In CBS’ new drama series RECKLESS, Sundays at 9 PM, scandal rips through Charleston, South Carolina. When a (possibly nonconsensual) sex tape involving a number of police officers – multiple men with one woman (Georgina Haig) – surfaces, it leads to a firing, a lawsuit and a clash between a Yankee plaintiff lawyer (Anna Wood) and an aspiring politician representing the police department’s interests (Cam Gigadet).
Shawn Hatosy (pronounced HAT-oh-see) plays Terry McCandless, the officer who is the evident ringleader in what’s happening on the tape. Hatosy is no stranger to playing law enforcement personnel – he starred in five seasons of the acclaimed LAPD drama SOUTHLAND as Det. Sammy Bryant. Hatosy, a native of Maryland, began his professional acting career at age twenty in an episode of HOMICIDE: LIFE ON THE STREET. Major roles in more television and in feature films, including THE FACULTY, THE COOLER and ALPHA DOG, followed.
Hatosy is at a press event held by CBS for its summer series, where he obligingly discusses both RECKLESS and the end of SOUTHLAND.
ASSIGNMENT X: Were you looking to play a more morally ambiguous character following the fairly upright Sammy in SOUTHLAND?
SHAWN HATOSY: This came along – it was so different. I mean, I know he’s a cop, but whereas SOUTHLAND is ninety percent on the job and then ten percent in their personal life, for me, RECKLESS is the opposite. It’s like ninety percent personal, because it’s about my case, the sexual harassment case, and then ten percent on the job. It’s not as much a procedural. So that’s kind of cool. The word “soap” [was used to describe RECKLESS], which I don’t generally like, but it is. I mean, it ends up being that kind of push and pull between the complex relationships.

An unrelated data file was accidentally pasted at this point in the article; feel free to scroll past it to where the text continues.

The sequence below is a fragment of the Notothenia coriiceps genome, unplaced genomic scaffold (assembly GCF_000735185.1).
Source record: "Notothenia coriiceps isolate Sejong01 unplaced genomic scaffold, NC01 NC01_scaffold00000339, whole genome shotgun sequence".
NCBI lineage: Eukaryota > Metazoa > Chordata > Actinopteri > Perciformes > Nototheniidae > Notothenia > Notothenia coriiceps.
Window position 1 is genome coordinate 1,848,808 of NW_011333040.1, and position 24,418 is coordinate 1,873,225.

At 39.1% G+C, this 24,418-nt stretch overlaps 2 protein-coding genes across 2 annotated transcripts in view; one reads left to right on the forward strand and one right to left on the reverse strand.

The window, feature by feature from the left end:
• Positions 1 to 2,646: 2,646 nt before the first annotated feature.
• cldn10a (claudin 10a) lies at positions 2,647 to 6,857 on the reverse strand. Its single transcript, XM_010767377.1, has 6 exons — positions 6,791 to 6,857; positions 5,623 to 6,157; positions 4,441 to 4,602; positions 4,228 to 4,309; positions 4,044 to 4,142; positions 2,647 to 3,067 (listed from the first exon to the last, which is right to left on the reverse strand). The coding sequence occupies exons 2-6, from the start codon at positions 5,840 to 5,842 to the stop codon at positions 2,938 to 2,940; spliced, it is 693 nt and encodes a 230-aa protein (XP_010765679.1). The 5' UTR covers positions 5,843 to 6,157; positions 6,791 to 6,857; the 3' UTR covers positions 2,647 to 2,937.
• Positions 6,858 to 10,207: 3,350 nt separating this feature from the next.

AX: Are you comfortable with the overt sexuality on the show, where you’re actually in close physical proximity to your scene partner in a way that you weren’t in SOUTHLAND?
HATOSY: Yeah. I mean, it’s definitely something that I’m not used to. You become more accustomed to it. It’s awkward. Some people, I’m sure, are very excited about that kind of thing, but me – mostly, what I hear is, guys are the ones who struggle more than women [laughs] with those kinds of scenes. But there’s a lot of that in this show, especially with my character. Even after the pilot, it goes on, and the relationships continue to spiral out of control.
AX: In Terry’s mind, is what’s going on with Lee Anne consensual, or does he even care?
HATOSY: He loves Lee Ann. That’s the one thing I see in Terry is, he truly loves her. And the system he uses to try to get her is not the most honest or productive or morally correct, but he really does love her. And I think that’s what you really learn about him during the thirteen episodes.
AX: Do we learn why he made that videotape? What does he think about sharing Lee Anne with however many guys there are on that tape?
HATOSY: Well, it’s the kind of thing where nothing is as it seems, and once you think you know what is being presented to you, the bottom falls out and you have to look at it from a different point of view.
AX: How is it working in South Carolina?
HATOSY: Charleston is the oldest city in South Carolina, it’s rich in history, the architecture is well-preserved, the people are mannerly. So aesthetically, you can’t argue the merits of filming there. The camera loves it, just like it loves Cam and Adam [Rodriguez, who plays Preston Cruz] and Anna. It’s in perfect line with what kind of story we’re trying to tell.